Friday, February 06, 2015

Double Action to Save Catalina Island Foxes

Help Friends of the Island Fox reduce a major threat to the Santa Catalina Island fox (Urocyon littoralis catalinae): human trash

Yes, eating human food is bad for island foxes. Adults dependent on human food fail to teach hunting skills to their offspring. (Island fox diet) However, the greater threat is the attraction of trash and the behavior island foxes engage in to reach readily available human food waste.

The first problem is that standard trash and recycling containers pose a threat to these small foxes. This old trash can, next to a fence, allows an island fox to easily climb inside. The fox's diminutive size means it can easily fit through openings and fall into trash receptacles. 

Aging bins are an enticing hazard.

photo courtesy of Lesly Lieberman and CIC
Once inside, island foxes have a difficult time getting out of these containers. Trash can lids are designed to push open from the outside. Catalina Island biologists have documented numerous cases of island foxes dying inside trash cans.


photo courtesy of Julie King, CIC
The second issue is that accessible trash cans encourage island foxes to cross roads and enter dangerous areas. Notice the island fox under the left side of the trash can pictured here. It is pulling trash out of the rusted bottom of this can. 

Catalina Island Conservancy biologists Julie King and Calvin Duncan report: 

Between April and May 2014, four foxes were hit and killed by vehicles in close proximity to open trash cans near Bird Park in Avalon and two more were hit and killed there in November. It is unknown how many other foxes may have been hit by vehicles in the area but did not immediately succumb to their injuries, and were therefore not accounted for.

courtesy of Julie King, CIC
Car strike has become the greatest killer of island foxes on Catalina Island. The island fox pictured to the right was killed by a car, notice the trash can on the other side of the road (to the left). Clusters of unnecessary island fox deaths are occurring in areas adjacent to public spaces with numerous trash cans.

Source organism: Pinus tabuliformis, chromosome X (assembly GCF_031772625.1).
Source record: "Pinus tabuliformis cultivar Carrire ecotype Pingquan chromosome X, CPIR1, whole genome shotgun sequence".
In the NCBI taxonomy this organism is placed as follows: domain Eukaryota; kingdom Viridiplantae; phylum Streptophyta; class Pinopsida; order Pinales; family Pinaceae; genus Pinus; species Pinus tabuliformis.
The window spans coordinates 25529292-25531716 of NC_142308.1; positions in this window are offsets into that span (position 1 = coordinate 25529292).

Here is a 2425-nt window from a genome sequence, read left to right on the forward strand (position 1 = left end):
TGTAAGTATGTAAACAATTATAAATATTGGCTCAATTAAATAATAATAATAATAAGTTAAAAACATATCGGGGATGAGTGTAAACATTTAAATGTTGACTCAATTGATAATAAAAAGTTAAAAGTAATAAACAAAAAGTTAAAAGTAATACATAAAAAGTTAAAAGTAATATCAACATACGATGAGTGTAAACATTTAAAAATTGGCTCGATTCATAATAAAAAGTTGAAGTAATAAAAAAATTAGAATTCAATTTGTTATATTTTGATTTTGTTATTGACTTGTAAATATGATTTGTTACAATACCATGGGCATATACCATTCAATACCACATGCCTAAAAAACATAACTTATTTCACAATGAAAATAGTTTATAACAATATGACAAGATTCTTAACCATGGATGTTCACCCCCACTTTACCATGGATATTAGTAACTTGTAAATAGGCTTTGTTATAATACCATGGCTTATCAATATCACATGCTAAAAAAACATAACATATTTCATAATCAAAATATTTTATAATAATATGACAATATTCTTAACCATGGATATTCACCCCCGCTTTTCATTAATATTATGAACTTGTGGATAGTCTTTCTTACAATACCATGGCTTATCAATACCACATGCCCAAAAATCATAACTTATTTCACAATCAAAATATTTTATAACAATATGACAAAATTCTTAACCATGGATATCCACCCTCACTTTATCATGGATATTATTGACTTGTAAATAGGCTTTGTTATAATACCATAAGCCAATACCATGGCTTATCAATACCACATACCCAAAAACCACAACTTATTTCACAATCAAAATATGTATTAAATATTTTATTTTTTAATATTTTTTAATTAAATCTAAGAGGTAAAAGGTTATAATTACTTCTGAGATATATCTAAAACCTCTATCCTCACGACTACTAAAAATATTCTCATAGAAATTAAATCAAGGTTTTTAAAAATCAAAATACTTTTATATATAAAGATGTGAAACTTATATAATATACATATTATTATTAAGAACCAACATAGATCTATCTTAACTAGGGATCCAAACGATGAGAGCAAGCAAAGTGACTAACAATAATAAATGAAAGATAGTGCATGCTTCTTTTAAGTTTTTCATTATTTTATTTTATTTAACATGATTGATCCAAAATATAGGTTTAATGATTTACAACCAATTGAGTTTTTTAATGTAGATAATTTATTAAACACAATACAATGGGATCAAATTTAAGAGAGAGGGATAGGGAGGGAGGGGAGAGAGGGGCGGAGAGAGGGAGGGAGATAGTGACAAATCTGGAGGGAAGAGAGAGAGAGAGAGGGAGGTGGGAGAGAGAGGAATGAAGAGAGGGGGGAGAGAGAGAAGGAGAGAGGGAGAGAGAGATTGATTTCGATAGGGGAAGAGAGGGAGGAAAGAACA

New "Fox Saver" trash bins

But there is a solution to the double threat: trash bins that island foxes can not access.

“Fox Saver” bins are the same sturdy containers used at Yellowstone and Yosemite National Parks to keep bears out of human trash. Opening the bin requires long human fingers. There is no opening for an island fox to easily enter.

Once the attraction of available human food waste is eliminated, we hope there will be less motivation for island foxes to cross roads, and maybe less attraction to venture into Avalon.

Purchasing these all-steel bins, shipping them to Santa Catalina Island, and installing them on a cement pad comes with a sizable price tag. Each bin costs $2,000. The Catalina Island Conservancy has a goal of replacing 150 trash bins across the island.

Friends of the Island Fox aims to raise $6,000 to fund three “Fox-Saver” bins to be placed in
Avalon's Bird Park area. This should actively reduce island fox deaths along one of Santa Catalina's busiest roads. Your donation will help meet this goal and save island fox lives.

The Catalina Island fox is making a strong recovery, but its current restored population combined with growing human activity  has increased direct human threats to island fox survival. 

Help us make a positive impact by funding 
"Fox Saver" bins!